Since the pandemic began, typical church scenes of the congregation singing in unison, sharing the Eucharist and giving each other the sign of peace have halted.
As public gathering places quickly became coronavirus hotspots, many churches dispersed as they deliberated ways to keep the congregation together while also staying safe.
Last Tuesday, the chapel and Deaf Awareness combined forces to try a new way of keeping the congregation engaged while also enlightening hearing church-goers about the Deaf community: teaching “Jesus Loves Me” in American Sign Language (ASL) and allowing ASL lab staffer Larry Puthoff to lead the sermon.
Puthoff’s sermon celebrated the source of his spirituality: his deafness.
“Though our ears may not be opened, God has opened our minds, our hearts and our eyes, in more ways than one,” Puthoff signed.
Although people can’t sing or speak in unison, they can come together and sign to engage themselves.
The Rev. Ann Rosendale, the campus pastor who helped organize this event, said allowing ASL interpreters to lead helped to “lift up Deaf awareness in
In addition to the spiritual aspect of signing prayer, including interpreters in worship allows for a deeper understanding of Deaf culture, senior ASL interpreting major Mariah Mantz said.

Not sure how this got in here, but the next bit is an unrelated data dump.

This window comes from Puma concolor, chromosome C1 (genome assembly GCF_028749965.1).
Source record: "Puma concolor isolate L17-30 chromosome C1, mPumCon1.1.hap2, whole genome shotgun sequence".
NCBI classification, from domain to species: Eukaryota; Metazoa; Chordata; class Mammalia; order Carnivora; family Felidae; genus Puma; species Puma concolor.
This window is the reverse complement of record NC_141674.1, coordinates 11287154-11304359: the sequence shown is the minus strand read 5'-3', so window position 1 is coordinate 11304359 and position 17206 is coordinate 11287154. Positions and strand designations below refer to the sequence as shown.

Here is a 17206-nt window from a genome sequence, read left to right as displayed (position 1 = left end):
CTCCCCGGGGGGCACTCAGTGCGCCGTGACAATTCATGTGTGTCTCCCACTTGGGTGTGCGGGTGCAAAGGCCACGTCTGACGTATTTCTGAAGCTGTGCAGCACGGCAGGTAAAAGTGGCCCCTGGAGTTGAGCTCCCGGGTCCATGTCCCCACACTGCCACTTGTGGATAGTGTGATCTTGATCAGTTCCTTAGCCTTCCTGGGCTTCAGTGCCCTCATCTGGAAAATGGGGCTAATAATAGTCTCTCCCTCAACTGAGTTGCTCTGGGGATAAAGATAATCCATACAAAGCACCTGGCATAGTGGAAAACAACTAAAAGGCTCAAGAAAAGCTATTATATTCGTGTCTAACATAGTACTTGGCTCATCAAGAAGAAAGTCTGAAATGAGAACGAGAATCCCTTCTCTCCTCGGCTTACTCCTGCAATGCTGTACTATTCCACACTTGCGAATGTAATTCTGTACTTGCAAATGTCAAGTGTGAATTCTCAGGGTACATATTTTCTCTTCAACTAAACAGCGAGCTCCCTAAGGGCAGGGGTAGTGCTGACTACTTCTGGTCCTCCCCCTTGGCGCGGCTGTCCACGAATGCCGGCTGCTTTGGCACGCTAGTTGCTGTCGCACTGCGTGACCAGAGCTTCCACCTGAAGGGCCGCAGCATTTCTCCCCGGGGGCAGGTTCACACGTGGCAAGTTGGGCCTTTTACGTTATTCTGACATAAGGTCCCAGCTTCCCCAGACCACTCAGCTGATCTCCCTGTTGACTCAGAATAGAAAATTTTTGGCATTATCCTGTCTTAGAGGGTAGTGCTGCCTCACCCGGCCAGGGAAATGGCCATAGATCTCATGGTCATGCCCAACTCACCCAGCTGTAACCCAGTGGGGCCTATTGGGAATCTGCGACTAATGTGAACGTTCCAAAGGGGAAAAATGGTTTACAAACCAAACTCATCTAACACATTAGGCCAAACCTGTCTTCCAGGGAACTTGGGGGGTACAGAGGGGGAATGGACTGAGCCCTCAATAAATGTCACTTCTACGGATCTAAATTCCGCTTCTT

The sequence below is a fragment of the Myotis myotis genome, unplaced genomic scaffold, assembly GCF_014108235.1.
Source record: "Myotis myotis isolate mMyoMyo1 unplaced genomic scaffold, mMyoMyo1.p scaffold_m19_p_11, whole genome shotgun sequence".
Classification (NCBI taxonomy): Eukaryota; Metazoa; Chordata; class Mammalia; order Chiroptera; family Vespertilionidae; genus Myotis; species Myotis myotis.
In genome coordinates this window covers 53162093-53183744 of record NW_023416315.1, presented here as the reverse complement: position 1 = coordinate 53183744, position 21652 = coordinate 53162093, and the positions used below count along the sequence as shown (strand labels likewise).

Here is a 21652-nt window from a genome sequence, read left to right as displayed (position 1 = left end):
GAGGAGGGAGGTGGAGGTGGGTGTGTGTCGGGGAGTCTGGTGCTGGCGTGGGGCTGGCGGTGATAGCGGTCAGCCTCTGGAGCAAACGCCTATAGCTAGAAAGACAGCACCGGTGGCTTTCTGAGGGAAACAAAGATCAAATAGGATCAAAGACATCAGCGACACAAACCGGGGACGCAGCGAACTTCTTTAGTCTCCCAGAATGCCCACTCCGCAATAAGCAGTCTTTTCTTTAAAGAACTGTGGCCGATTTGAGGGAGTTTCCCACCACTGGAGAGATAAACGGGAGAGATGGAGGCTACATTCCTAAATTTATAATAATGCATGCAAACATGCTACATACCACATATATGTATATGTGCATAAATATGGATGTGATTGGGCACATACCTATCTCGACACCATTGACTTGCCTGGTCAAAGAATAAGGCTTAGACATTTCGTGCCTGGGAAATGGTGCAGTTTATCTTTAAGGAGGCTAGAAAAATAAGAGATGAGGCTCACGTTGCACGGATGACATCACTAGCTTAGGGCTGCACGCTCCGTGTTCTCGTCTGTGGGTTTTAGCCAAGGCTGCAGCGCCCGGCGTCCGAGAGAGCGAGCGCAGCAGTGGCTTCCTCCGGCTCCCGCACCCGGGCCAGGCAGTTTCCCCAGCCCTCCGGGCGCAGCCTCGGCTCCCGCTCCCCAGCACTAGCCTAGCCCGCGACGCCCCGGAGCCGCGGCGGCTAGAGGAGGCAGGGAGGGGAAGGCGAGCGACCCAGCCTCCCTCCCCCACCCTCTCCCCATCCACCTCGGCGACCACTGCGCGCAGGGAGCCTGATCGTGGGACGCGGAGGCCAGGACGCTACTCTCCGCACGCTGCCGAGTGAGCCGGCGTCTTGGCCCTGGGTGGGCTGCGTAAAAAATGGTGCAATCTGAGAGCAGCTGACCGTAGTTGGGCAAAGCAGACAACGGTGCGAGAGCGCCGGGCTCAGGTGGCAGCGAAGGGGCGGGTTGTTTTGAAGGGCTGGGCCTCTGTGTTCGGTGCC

Mantz, the former president of Deaf Awareness on campus, said many of the club’s beloved events like Burst of Sign, where students sign songs, jokes, skits, and more have been canceled because of COVID-19. She felt
nervous signing in front of the full chapel (75 people socially distancing) because she said the quick, 30-minute chapel service became “our time to shine as a club.”
Mantz translated the lyrics for “Jesus Loves Me” and taught them to the congregation. She said she “tried to make the song as simple as [she] could” so people could follow along more easily.
She also watched a video of a Deaf mother signing the song to her baby and used some of the mother’s tender motions to enhance the song. This is one
of the only times the club can safely engage the community during the pandemic, and Mantz said she’s proud of what it has accomplished so far this semester.
Puthoff also talked about Deaf culture in his sermon, appreciating the unique perspective his deafness allows him to experience the world through.
“We may not hear the rustling leaves in a tree — we can’t hear that,” Puthoff signed. “But we can see the beauty of the leaves in the wind, swaying back and forth.”
Ultimately, Rosendale said having the ASL interpreters sign “Jesus Loves Me” helped the congregation “learn to listen to God.” Augie Chapel and Deaf Awareness will continue to work together through the fall. Those interested can join next month’s event on Oct. 6 at 10 a.m. — either in person or on the chapel’s live stream — to get a unique glimpse into Deaf culture.
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